The omicron variant of the COVID-19 virus is the dominant strain in the U.S. The omicron variant is causing 73 percent of all new cases as of late December. As many families across the country increased their frequency and size of gatherings due to the Thanksgiving and Christmas holidays, pediatric hospital admissions have also increased in recent weeks.
A big question on parents’ minds, especially parents of children under age 5 who can't get vaccinated yet, is whether the omicron variant is worse for children than delta or previous variants. So far, it appears that the omicron variant isn't more or less severe for children, but infection rates are certainly up.
There have been more hospitalizations for kids with COVID-19.
Across the country, the rates of children being hospitalized with COVID-19 have gone up. CBS News reported that the nation had an average of 260 pediatric hospitalizations per day as of Dec. 28.
Dr. Sally Permar, the chief pediatrician at New York Presbyterian, told CBS News that parents should take the omicron variant seriously since children are getting sick enough to warrant hospitalization. She said, "The vaccine is so much safer than getting the virus itself."
Dr. Stanley Spinner, the chief medical officer and vice president at Texas Children's Pediatrics & Urgent Care in Houston, agreed that a child being hospitalized indicates serious illness. He told CNN, “We do everything we can to keep a child out of the hospital.”
Dr. Spinner also noted that most of the pediatric hospitalizations he has seen are in children who aren't vaccinated or have only had one dose and aren't fully vaccinated yet.
Dr. Mary Bassett, the state health commissioner of New York, said that in New York City, pediatric hospital admissions for COVID-19 have increased nearly five-fold since Dec. 11. The number of children hospitalized with COVID-19 went from 22 to 109 in a two-week period.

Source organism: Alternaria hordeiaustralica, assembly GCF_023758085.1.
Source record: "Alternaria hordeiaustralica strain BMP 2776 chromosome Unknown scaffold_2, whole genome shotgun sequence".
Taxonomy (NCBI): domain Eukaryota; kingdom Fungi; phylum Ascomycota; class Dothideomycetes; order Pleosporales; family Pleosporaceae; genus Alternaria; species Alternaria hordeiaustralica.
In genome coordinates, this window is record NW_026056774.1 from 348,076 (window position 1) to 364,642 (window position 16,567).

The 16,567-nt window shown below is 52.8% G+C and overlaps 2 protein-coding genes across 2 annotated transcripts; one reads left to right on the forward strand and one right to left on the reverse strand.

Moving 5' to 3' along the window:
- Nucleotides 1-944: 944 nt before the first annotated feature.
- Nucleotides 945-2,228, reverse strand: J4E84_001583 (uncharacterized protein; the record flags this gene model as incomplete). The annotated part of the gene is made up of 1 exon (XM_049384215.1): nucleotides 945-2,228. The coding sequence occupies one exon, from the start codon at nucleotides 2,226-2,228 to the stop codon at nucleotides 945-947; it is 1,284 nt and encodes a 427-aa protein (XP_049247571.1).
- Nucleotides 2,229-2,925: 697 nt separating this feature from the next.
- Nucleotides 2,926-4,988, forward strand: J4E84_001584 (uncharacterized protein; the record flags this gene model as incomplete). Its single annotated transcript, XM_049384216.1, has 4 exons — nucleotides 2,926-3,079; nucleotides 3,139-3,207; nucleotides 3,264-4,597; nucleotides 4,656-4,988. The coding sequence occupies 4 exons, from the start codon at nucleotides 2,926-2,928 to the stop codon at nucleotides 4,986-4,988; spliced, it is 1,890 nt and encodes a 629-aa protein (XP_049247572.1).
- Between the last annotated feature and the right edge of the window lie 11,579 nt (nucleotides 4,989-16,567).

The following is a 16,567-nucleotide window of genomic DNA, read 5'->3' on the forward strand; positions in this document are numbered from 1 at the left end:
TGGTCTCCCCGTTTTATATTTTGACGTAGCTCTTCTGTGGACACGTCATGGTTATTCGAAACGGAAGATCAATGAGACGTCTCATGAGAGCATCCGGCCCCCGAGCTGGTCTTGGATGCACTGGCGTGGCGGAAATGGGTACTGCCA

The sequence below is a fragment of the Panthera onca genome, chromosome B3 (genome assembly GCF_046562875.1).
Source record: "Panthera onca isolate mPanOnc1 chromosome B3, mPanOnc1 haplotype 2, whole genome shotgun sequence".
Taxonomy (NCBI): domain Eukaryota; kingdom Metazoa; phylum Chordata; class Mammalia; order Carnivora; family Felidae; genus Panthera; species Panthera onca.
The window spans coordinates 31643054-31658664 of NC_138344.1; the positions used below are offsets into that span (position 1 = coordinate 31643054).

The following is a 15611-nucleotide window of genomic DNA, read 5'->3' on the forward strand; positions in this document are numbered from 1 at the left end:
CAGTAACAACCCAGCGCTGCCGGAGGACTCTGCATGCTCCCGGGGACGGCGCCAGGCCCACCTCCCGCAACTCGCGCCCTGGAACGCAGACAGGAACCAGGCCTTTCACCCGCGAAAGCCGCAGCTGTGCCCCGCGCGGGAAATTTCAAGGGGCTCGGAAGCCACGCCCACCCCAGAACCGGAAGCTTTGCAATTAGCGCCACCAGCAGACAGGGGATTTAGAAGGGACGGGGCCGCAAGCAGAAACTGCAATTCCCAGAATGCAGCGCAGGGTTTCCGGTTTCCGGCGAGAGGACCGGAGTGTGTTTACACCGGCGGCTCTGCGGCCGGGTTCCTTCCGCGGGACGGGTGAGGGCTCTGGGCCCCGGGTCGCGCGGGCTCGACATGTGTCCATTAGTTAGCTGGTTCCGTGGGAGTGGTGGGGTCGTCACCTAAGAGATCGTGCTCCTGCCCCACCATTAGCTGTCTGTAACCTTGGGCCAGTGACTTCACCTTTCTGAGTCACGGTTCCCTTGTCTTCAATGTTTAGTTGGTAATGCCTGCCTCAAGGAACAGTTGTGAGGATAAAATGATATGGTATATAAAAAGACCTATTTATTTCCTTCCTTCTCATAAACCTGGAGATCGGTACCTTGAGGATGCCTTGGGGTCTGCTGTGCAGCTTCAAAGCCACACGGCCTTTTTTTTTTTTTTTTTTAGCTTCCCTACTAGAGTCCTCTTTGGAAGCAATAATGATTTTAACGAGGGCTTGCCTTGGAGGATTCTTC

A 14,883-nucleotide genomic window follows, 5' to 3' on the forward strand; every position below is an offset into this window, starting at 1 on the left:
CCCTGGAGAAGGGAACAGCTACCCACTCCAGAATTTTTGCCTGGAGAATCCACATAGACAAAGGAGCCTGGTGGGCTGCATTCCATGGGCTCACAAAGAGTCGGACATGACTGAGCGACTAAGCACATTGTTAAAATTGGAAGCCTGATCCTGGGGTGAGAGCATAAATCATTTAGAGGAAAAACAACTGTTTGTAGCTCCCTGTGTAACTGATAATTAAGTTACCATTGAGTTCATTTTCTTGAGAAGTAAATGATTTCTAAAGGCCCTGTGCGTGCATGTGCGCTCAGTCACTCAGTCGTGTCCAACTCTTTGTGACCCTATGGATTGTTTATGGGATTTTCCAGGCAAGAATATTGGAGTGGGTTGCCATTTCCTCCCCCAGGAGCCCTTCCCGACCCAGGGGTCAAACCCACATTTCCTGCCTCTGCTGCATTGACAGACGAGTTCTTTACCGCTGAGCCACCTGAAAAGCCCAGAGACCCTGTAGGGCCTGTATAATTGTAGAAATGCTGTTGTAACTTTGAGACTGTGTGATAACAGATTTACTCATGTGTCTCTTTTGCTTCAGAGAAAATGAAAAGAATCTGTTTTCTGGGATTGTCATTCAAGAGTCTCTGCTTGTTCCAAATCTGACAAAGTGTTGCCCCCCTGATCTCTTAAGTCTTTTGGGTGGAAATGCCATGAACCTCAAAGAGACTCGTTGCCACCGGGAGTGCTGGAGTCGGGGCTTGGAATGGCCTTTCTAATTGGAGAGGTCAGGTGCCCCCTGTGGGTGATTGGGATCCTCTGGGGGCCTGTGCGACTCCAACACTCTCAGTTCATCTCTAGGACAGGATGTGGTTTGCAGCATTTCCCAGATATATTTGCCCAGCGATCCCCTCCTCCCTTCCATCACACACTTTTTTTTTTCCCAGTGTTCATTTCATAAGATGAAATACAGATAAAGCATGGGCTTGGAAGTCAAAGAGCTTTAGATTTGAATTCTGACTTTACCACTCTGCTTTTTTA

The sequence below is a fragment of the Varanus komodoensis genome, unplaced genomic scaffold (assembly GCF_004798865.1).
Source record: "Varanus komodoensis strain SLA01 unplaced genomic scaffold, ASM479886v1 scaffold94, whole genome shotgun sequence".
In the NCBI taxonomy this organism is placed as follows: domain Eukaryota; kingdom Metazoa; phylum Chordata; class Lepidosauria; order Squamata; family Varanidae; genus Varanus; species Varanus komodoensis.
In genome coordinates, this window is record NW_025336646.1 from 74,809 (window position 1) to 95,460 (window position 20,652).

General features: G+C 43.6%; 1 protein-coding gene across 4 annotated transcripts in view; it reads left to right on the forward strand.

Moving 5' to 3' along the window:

Why are more children getting sick with COVID-19?
Part of the reason for increased hospitalizations and infections is that the omicron variant is highly transmissible. Since children under 5 still can't get a COVID-19 vaccine, they're at risk of infection.
Dr. Juan Salazar of Hartford, Conn. explained that “the virus has found a niche” among children. This is in part due to more gatherings than last year, people getting tired of COVID-19 precautions, and many children not being vaccinated.
How can parents protect their children from COVID-19?
Medical professionals continue to make the same recommendations for preventing COVID-19 infections for people of all ages, including children. As Dr. Jennifer Owensby of the pediatric critical care division at Rutgers Robert Wood Johnson Medical School told CNN, “The entire family should be vaccinated if they can.”
Owensby also urges families to return to “due diligence” like social distancing and wearing masks in higher-risk situations like indoors or with strangers or unvaccinated people.
Dr. Jennifer Nuzzo, an epidemiologist at the Johns Hopkins Bloomberg School of Public Health, told The New York Times that an important strategy in protecting children is to ensure that the adults they spend time with are fully vaccinated. This is in addition to social distancing, masking, and using rapid tests before social gatherings.